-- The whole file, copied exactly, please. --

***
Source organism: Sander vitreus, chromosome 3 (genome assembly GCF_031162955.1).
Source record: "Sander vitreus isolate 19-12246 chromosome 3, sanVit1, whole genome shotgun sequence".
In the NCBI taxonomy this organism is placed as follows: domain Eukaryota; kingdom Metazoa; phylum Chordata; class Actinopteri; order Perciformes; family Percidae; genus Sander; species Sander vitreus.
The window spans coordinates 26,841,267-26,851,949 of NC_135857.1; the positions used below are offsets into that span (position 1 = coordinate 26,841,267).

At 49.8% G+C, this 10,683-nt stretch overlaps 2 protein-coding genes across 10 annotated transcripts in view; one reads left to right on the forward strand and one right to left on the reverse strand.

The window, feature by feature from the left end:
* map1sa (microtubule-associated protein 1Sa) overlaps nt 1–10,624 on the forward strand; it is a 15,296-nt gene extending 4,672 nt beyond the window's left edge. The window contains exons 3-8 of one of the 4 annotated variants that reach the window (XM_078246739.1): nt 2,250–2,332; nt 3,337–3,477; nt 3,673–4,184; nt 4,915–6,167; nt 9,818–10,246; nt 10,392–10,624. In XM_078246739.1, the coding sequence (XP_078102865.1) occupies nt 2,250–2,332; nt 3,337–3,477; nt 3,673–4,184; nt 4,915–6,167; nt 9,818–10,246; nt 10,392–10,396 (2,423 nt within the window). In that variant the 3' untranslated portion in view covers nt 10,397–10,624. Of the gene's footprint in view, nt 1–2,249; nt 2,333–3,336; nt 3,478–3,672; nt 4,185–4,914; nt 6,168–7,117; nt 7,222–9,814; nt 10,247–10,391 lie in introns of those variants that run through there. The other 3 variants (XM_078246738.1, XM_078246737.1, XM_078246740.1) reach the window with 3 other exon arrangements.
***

Source organism: Sander vitreus, chromosome 3 (genome assembly GCF_031162955.1).
Source record: "Sander vitreus isolate 19-12246 chromosome 3, sanVit1, whole genome shotgun sequence".
In the NCBI taxonomy this organism is placed as follows: domain Eukaryota; kingdom Metazoa; phylum Chordata; class Actinopteri; order Perciformes; family Percidae; genus Sander; species Sander vitreus.
The window spans coordinates 26,841,267-26,851,949 of NC_135857.1; the positions used below are offsets into that span (position 1 = coordinate 26,841,267).

At 49.8% G+C, this 10,683-nt stretch overlaps 2 protein-coding genes across 10 annotated transcripts in view; one reads left to right on the forward strand and one right to left on the reverse strand.

The window, feature by feature from the left end:
* map1sa (microtubule-associated protein 1Sa) overlaps nt 1–10,624 on the forward strand; it is a 15,296-nt gene extending 4,672 nt beyond the window's left edge. The window contains exons 3-8 of one of the 4 annotated variants that reach the window (XM_078246739.1): nt 2,250–2,332; nt 3,337–3,477; nt 3,673–4,184; nt 4,915–6,167; nt 9,818–10,246; nt 10,392–10,624. In XM_078246739.1, the coding sequence (XP_078102865.1) occupies nt 2,250–2,332; nt 3,337–3,477; nt 3,673–4,184; nt 4,915–6,167; nt 9,818–10,246; nt 10,392–10,396 (2,423 nt within the window). In that variant the 3' untranslated portion in view covers nt 10,397–10,624. Of the gene's footprint in view, nt 1–2,249; nt 2,333–3,336; nt 3,478–3,672; nt 4,185–4,914; nt 6,168–7,117; nt 7,222–9,814; nt 10,247–10,391 lie in introns of those variants that run through there. The other 3 variants (XM_078246738.1, XM_078246737.1, XM_078246740.1) reach the window with 3 other exon arrangements.